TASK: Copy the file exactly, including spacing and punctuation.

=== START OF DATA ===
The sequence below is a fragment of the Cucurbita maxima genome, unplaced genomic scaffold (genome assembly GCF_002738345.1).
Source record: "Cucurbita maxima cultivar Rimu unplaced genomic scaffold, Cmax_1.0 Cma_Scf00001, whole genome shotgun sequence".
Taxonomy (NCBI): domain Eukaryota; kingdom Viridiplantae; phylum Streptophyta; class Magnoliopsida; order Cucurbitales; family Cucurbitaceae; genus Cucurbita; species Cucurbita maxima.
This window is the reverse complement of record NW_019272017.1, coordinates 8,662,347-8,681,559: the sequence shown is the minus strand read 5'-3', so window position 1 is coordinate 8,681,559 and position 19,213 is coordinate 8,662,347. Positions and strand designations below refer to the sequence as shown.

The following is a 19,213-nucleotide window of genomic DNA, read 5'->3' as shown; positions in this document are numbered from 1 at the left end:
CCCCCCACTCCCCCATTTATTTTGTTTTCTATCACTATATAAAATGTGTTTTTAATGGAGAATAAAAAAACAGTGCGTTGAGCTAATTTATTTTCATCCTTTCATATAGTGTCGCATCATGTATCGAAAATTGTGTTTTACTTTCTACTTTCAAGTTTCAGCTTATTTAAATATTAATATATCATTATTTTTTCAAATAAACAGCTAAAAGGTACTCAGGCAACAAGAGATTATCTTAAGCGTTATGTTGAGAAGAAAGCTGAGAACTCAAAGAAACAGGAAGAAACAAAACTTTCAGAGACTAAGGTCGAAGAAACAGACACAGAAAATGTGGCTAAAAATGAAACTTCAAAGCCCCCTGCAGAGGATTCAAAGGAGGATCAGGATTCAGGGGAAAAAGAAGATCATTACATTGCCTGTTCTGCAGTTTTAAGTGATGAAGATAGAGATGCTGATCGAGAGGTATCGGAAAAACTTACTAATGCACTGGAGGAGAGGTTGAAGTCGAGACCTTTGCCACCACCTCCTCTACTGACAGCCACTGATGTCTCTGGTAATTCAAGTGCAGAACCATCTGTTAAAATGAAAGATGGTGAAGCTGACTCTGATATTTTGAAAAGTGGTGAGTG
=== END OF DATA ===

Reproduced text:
The sequence below is a fragment of the Cucurbita maxima genome, unplaced genomic scaffold (genome assembly GCF_002738345.1).
Source record: "Cucurbita maxima cultivar Rimu unplaced genomic scaffold, Cmax_1.0 Cma_Scf00001, whole genome shotgun sequence".
Taxonomy (NCBI): domain Eukaryota; kingdom Viridiplantae; phylum Streptophyta; class Magnoliopsida; order Cucurbitales; family Cucurbitaceae; genus Cucurbita; species Cucurbita maxima.
This window is the reverse complement of record NW_019272017.1, coordinates 8,662,347-8,681,559: the sequence shown is the minus strand read 5'-3', so window position 1 is coordinate 8,681,559 and position 19,213 is coordinate 8,662,347. Positions and strand designations below refer to the sequence as shown.

The following is a 19,213-nucleotide window of genomic DNA, read 5'->3' as shown; positions in this document are numbered from 1 at the left end:
CCCCCCACTCCCCCATTTATTTTGTTTTCTATCACTATATAAAATGTGTTTTTAATGGAGAATAAAAAAACAGTGCGTTGAGCTAATTTATTTTCATCCTTTCATATAGTGTCGCATCATGTATCGAAAATTGTGTTTTACTTTCTACTTTCAAGTTTCAGCTTATTTAAATATTAATATATCATTATTTTTTCAAATAAACAGCTAAAAGGTACTCAGGCAACAAGAGATTATCTTAAGCGTTATGTTGAGAAGAAAGCTGAGAACTCAAAGAAACAGGAAGAAACAAAACTTTCAGAGACTAAGGTCGAAGAAACAGACACAGAAAATGTGGCTAAAAATGAAACTTCAAAGCCCCCTGCAGAGGATTCAAAGGAGGATCAGGATTCAGGGGAAAAAGAAGATCATTACATTGCCTGTTCTGCAGTTTTAAGTGATGAAGATAGAGATGCTGATCGAGAGGTATCGGAAAAACTTACTAATGCACTGGAGGAGAGGTTGAAGTCGAGACCTTTGCCACCACCTCCTCTACTGACAGCCACTGATGTCTCTGGTAATTCAAGTGCAGAACCATCTGTTAAAATGAAAGATGGTGAAGCTGACTCTGATATTTTGAAAAGTGGTGAGTG